Revellers give a warm welcome to 1996 comes 1996 with a warm embrace

New year round-up: Improved weather gives boost to main events but celebrations are marred by violence and road accidents
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The Independent Online
LOUISE JURY

Thousands of revellers drank and danced their way into the New Year yesterday, warmed by the thaw which finally banished the worst of the Arctic cold.

Although thick fog continued to make the New Year's Day crawl homewards treacherous, the snow which has covered much of the country for days began to clear and Britain returned to near-normal temperatures.

Thousands of people turned out for the 10th annual New Year's Day parade in London where 6,000 musicians from 10 countries made an unsuccessful bid for the world record of largest marching and playing band. "It was still probably the best parade ever," a spokeswoman said.

But madcap antics were not confined to the capital as 130 people took part in the annual 200-yard dash for charity through the estuary mud of the River Blackwater at Maldon, Essex. Swimmers, too, endured a chilly start to the year at South Queensferry, Firth of Forth, and at Whitley Bay, Tyne and Wear, where the dip dates back to 1910.

For the traditional stroke-of-midnight celebrations, an estimated 70,000 people crammed into Trafalgar Square, London, about 10,000 fewer than last year, while another 20,000 thronged surrounding streets.

Hundreds of police weeded out drunks and confiscated flares and spray cans, although one firework was smuggled through and let off to mark the start of the New Year.

There were 64 arrests and 24 people needed hospital treatment. St John's Ambulance staff dealt with a further 126 people who suffered minor injuries in the square, where Nelson's Column, the lions and the fountains were sealed off.

In Scotland, 300,000 gathered in central Edinburgh for what was billed as Europe's largest event of the night, forming the climax of five days of celebrations to mark the arrival of 1996. A Lothian and Borders police spokesman described it as "good-natured". Twenty people were arrested, all for drink-related offences.

And in Glasgow, 15,000 people packed George's Square. A Strathclyde police spokesman said: "It seems to have been quite quiet. A lot of people didn't come out because of the cold, but we are not aware of any trouble."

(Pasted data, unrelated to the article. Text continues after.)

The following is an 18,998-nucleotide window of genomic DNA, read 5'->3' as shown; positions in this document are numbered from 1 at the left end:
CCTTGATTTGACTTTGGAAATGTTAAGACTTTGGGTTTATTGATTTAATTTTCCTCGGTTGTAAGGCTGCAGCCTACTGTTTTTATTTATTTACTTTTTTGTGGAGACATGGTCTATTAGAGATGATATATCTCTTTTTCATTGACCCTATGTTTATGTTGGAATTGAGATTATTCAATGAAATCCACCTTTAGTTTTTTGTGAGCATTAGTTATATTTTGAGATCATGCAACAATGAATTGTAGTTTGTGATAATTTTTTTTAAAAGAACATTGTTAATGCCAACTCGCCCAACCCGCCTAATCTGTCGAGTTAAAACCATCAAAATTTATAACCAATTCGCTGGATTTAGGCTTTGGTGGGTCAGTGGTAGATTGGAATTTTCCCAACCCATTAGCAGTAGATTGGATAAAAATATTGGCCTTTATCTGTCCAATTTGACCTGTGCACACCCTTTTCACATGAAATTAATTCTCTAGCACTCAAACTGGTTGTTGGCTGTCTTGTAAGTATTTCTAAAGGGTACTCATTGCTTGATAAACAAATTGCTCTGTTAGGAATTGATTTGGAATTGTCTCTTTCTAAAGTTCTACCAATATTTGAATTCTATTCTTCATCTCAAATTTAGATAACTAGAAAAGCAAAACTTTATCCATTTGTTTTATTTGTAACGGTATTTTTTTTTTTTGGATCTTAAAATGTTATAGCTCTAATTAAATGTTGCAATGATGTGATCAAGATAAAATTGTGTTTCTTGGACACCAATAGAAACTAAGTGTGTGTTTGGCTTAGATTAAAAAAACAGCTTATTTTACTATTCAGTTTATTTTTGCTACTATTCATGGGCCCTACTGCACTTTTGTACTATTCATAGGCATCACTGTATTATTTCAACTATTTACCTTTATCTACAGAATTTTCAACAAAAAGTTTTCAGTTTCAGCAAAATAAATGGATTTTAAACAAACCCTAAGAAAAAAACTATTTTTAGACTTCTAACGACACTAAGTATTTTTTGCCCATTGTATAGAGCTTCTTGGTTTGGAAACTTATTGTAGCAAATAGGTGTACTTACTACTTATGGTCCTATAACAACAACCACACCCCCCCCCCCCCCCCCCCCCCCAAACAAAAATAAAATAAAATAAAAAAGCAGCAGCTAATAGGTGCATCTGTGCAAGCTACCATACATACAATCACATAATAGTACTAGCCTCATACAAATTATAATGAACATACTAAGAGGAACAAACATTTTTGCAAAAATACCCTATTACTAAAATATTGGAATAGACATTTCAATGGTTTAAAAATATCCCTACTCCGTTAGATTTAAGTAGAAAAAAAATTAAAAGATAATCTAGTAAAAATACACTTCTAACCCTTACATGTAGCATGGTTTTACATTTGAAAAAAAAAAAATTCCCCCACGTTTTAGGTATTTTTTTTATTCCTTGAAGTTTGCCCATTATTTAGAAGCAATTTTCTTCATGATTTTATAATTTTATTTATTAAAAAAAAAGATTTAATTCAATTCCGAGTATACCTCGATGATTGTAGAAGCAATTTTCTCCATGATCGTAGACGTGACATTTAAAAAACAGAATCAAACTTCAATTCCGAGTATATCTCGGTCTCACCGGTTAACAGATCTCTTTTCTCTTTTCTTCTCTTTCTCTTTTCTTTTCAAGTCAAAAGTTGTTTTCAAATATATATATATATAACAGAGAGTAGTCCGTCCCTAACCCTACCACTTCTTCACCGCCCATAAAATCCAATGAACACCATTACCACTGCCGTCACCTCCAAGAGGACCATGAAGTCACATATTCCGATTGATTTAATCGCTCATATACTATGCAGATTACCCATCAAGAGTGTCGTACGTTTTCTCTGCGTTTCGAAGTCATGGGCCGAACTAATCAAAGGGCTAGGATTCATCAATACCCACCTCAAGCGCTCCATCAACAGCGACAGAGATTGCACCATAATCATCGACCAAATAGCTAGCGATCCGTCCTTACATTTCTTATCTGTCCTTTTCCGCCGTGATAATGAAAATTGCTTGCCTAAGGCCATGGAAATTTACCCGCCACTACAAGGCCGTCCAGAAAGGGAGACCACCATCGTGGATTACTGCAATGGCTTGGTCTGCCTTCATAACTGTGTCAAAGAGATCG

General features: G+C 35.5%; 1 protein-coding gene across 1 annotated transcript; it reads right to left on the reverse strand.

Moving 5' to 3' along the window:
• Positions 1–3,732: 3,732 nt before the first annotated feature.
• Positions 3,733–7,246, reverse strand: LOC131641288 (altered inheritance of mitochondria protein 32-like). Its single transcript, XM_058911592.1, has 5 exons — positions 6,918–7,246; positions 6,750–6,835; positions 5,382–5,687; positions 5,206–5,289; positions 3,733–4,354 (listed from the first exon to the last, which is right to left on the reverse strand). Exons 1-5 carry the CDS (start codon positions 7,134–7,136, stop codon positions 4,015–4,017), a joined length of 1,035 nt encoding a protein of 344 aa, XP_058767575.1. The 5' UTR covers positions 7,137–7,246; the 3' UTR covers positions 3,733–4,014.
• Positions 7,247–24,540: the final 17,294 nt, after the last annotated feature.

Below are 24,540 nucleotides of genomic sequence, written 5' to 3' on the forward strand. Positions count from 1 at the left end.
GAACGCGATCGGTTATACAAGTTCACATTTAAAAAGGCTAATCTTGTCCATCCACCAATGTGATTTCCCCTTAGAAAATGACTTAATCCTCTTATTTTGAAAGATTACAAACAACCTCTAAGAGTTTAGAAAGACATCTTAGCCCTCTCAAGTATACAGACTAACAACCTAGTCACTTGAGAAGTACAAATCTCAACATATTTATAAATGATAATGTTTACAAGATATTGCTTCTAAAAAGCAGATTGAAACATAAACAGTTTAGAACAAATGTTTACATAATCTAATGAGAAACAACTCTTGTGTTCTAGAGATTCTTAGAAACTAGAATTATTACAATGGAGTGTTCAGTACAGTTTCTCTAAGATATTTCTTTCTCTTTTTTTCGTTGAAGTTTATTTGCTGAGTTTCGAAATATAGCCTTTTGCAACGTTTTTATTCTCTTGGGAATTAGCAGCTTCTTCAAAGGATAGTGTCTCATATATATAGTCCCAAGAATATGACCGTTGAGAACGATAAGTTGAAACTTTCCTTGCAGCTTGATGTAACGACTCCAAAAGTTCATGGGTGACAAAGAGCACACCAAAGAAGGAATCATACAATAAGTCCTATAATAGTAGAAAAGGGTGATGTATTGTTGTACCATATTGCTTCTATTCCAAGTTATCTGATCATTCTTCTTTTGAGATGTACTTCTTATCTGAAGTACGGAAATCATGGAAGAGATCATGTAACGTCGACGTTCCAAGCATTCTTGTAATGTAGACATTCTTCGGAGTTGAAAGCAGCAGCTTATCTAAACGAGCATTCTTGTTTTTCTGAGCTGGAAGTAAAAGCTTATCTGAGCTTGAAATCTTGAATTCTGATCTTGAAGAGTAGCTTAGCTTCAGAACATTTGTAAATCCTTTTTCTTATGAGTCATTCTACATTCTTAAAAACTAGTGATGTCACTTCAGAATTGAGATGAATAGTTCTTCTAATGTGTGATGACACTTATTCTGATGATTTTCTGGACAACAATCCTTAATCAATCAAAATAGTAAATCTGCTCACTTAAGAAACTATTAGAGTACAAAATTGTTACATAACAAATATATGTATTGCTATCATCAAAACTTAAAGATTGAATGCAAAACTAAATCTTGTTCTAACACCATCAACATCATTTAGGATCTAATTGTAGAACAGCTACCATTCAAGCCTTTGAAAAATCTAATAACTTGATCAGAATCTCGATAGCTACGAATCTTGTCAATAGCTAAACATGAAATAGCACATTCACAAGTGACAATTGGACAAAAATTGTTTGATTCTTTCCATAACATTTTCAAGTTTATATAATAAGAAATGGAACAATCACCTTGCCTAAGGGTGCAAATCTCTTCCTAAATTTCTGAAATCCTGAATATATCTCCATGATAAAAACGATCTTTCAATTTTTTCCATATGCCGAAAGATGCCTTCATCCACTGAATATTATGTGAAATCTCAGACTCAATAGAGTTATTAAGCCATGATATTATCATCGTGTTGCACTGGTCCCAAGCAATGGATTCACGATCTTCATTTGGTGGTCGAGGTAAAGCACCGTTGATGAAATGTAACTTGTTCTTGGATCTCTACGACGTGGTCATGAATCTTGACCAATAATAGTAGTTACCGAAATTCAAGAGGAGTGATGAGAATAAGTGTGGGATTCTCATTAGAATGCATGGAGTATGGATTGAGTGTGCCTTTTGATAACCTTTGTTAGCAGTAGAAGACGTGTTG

However, in Merseyside, an ambulance crew responding to an emergency call in Newton-le-Willows, near St Helens, was attacked by party-goers. A male paramedic was punched in the face and a female crew member pushed to the ground as the vehicle's windows were smashed. The crew were not seriously hurt but David Kenyon, operations director of Mersey Regional Ambulance, said that the incident was "an absolute disgrace".

In Hampshire, more than 100 people were involved in a brawl outside a football club in Farnborough when police tried to arrest two brothers for an assault. Five officers were slightly injured.

A 36-year-old man in Devon was breath-tested positive after a woman died in a car crash two hours into the New Year. The victim was dead on arrival at hospital following the accident at Talaton near Honiton, in which a Ford Escort collided with a wall.

In Barry, South Glamorgan, a 30-year-old local man, Lee Thompson, was killed and a man and a woman injured after a car ploughed into revellers outside the town's Royal Hotel.

A London Weather Centre spokesman said the weather might not improve significantly for a few days but temperatures were returning to a more normal 6C or 7C. In the South-west, they climbed as high as 12C yesterday, although Scotland was still experiencing temperatures just above freezing.

An AA motoring organisation spokesman said that fog in many parts of the country was causing problems.

Weathermen said the cold weather was likely to prevent 1995 becoming the warmest year since records began 336 years ago. Final figures would not be available until later in the week.

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